The rule of law is crucial for the City’s global business reputation but the industry must also work with technological advances like AI, writes Nicholas Lyons
The legal services industry has been through a whirlwind year, with AI disruption and fraud dominating boardroom discussions across the UK.
As home to the world’s best legal minds and systems in combatting economic crime, the City has a clear competitive advantage.
Rapid advancements in AI bring both risks and opportunities, such as streamlining operations and cutting costs, but careful management is also essential, and to stay ahead of the game, we must adapt to the threats and opportunities of the digital world.
At Mansion House tomorrow, His Majesty’s Judges, the Lord Chancellor, and the Lord Chief Justice will gather together for the annual Judges’ Dinner to discuss how we navigate this complex landscape.
Central to our strategy is the Salisbury Square Development, which will house a flagship legal facility for the Courts and Tribunals Service and a state-of-the-art headquarters for the City of London Police.
Funded by the City of London Corporation, with 18 courtrooms, the City of London Law Courts will bring together magistrates, civil, and crown courts in a first-class facility.
These courts will use new technology and follow modern work practices to tackle economic crime cases – complementing our Central Criminal Court.
The rule of law is crucial for maintaining the City’s global business reputation. It is the foundation of a thriving legal services sector that powers the Square Mile, making London an attractive destination for investment and international talent.
The industry already plays a huge role in the UK economy, generating over £36bn a year in revenue, employing 365,000 people, and showcasing Britain’s global reach. But, for the industry to keep pace in the global race, we must focus on boosting innovation within our growing Lawtech firms.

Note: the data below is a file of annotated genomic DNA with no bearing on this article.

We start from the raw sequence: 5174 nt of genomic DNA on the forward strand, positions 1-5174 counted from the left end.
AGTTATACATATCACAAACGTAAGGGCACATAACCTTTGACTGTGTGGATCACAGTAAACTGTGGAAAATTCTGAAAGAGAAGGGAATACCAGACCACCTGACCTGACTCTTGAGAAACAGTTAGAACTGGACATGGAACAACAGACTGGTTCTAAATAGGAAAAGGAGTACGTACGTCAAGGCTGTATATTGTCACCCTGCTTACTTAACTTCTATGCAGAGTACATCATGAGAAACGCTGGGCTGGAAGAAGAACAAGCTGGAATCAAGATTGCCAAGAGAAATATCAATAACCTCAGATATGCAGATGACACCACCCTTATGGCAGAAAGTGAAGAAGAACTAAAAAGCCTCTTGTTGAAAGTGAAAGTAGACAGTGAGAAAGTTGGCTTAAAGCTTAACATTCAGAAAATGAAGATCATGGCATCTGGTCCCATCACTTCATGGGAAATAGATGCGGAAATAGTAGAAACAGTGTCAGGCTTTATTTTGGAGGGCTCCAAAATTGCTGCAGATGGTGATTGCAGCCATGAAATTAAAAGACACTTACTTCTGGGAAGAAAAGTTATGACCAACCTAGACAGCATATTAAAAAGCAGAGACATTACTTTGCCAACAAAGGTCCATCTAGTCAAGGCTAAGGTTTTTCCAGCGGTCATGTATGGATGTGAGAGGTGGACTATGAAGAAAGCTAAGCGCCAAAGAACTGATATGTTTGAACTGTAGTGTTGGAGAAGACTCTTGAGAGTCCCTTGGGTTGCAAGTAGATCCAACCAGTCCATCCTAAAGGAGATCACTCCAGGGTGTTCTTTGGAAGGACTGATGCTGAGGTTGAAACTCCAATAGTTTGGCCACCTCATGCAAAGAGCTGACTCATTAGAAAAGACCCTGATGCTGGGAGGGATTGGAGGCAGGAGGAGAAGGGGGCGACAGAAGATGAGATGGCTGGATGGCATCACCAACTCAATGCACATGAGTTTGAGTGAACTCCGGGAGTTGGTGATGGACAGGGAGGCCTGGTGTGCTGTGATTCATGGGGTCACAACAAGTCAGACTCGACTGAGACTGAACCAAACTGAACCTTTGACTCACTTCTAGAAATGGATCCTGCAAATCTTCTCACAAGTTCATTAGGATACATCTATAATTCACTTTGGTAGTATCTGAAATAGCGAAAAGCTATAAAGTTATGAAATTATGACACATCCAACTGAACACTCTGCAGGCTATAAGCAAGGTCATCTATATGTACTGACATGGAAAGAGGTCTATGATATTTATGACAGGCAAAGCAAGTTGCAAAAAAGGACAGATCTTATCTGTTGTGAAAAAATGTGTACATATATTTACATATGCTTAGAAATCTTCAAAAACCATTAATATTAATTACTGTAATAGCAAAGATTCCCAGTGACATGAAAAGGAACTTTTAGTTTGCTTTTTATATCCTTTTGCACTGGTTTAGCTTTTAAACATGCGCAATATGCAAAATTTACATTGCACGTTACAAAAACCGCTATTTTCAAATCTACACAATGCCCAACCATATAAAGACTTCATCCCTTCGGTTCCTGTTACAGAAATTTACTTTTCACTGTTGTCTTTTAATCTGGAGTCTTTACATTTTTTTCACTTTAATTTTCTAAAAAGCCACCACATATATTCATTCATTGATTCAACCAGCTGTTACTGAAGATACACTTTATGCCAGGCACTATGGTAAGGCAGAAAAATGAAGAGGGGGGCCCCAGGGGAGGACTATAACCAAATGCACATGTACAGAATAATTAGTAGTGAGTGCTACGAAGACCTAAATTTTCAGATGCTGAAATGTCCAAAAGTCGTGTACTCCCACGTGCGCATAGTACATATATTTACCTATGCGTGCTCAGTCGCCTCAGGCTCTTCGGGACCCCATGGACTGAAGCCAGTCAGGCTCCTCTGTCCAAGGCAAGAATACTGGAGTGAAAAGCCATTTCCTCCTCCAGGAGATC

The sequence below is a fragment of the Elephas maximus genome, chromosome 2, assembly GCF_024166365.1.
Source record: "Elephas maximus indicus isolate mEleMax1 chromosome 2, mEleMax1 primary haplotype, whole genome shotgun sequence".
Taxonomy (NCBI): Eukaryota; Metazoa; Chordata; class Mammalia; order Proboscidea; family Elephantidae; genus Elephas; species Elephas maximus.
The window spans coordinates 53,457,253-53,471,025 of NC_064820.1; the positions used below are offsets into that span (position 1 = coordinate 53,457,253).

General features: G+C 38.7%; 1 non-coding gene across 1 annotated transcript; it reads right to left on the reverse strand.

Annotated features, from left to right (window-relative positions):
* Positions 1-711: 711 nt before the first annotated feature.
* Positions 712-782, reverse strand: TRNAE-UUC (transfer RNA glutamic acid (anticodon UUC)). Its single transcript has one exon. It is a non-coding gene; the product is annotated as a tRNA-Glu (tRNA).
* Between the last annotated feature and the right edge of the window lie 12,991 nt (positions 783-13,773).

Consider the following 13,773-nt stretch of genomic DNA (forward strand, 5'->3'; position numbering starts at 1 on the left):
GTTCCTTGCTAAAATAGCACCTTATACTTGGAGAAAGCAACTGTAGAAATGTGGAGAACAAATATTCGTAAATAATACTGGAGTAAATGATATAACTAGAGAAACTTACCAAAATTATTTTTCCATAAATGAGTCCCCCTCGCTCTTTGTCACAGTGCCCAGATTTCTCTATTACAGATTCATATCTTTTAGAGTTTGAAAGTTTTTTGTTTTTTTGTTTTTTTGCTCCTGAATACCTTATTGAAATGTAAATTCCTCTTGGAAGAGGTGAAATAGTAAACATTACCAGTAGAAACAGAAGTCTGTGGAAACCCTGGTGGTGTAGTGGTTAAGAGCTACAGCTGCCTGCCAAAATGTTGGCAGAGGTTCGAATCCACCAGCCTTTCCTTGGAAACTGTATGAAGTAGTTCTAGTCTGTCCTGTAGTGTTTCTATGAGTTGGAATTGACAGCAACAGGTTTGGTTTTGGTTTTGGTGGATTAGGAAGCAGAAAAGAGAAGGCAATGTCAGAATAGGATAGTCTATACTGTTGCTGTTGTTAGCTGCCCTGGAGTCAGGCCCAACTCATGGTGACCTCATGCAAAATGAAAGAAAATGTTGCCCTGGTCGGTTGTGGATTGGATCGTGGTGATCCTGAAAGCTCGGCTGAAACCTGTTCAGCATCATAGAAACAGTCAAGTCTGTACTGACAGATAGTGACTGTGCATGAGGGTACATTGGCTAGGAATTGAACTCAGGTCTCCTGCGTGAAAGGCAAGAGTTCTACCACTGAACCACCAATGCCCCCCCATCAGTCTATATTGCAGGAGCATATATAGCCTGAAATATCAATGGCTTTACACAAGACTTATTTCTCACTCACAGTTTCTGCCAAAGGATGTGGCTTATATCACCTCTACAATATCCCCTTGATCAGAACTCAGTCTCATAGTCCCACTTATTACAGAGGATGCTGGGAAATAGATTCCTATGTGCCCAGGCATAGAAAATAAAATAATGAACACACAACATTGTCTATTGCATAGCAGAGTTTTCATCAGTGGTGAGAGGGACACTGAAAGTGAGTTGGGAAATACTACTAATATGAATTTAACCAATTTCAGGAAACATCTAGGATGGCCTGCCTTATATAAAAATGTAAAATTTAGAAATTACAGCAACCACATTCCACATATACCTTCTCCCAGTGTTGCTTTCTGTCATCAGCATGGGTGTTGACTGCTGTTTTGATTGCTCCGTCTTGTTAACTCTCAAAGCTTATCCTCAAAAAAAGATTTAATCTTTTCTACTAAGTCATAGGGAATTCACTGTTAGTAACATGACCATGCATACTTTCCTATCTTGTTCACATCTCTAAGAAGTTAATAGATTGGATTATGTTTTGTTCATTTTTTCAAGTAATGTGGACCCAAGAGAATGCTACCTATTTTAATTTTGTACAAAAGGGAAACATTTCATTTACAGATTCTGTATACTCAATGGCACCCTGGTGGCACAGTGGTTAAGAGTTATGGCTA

With 200 businesses already generating two-thirds of a billion in revenue, the Lawtech sector is projected to reach over £2bn in the coming years, with British companies now dominating the Financial Times list of top innovative European law firms.
This country already hosts the largest legal services market in Europe – second only to the US globally – and is supported by world-renowned talent and dispute resolution facilities.
The ability of English law to provide predictable and fair dispute resolution is essential to business-confidence and plays a key role in supporting the UK as an international financial centre.
We will do everything in our power to ensure that we have the right infrastructure to continue to grow the City’s legal sector. The bond between the Square Mile and the judiciary is also solidified by our stewardship of the Central Criminal Court, where we support the judges and promote the importance of the English rule of law to businesspeople, diplomats, charities, leading arts figures, school children, and university students.
And as we bid farewell to Lord Burnett, who served as the Lord Chief Justice with distinction for six years, we look forward to welcoming Lady Justice Carr as the first female Lord Chief Justice of England and Wales – a testament to the progress the profession continues to make. It is vital that the City’s legal sector continues to embody diversity, justice, innovation, and excellence on both local and global scales.
Together, we will uphold the rule of law, safeguard the principles that underpin our society, and propel ourselves into a brighter economic future.